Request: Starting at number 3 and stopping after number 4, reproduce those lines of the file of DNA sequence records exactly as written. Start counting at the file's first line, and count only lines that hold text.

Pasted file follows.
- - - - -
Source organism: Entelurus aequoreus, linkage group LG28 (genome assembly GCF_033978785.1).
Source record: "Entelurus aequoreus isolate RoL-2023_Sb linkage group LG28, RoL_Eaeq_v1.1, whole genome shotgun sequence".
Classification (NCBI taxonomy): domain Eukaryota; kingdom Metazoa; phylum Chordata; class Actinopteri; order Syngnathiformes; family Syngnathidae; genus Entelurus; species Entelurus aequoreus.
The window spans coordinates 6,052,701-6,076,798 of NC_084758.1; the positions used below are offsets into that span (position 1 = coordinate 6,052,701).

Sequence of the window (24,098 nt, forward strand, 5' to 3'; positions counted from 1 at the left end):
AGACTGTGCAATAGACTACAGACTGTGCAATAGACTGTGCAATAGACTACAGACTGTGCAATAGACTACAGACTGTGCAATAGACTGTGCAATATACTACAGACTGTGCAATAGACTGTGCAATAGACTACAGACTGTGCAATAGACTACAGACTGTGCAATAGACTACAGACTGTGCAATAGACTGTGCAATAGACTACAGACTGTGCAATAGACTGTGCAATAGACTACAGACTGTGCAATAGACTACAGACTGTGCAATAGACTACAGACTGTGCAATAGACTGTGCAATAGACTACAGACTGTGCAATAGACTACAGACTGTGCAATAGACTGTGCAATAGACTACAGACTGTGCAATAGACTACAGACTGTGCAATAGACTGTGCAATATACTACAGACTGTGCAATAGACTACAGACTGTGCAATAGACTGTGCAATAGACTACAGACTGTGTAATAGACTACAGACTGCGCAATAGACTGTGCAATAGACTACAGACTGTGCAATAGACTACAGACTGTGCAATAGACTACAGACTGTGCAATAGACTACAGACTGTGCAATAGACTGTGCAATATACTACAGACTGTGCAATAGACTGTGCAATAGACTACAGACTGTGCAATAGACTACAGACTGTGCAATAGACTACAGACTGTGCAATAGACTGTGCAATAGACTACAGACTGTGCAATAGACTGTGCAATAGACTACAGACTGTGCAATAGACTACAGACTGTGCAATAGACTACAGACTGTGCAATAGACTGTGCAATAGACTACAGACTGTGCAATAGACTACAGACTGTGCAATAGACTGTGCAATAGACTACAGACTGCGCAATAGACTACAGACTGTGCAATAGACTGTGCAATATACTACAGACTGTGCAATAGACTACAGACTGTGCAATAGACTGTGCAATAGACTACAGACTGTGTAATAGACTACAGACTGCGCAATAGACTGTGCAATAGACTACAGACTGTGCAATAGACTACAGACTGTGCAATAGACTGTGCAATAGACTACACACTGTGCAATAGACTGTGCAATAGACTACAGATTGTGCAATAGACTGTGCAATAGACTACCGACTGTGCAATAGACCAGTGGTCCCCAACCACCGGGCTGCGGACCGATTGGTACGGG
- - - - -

Classification (NCBI taxonomy): domain Eukaryota; kingdom Metazoa; phylum Chordata; class Actinopteri; order Syngnathiformes; family Syngnathidae; genus Entelurus; species Entelurus aequoreus.
The window spans coordinates 6,052,701-6,076,798 of NC_084758.1; the positions used below are offsets into that span (position 1 = coordinate 6,052,701).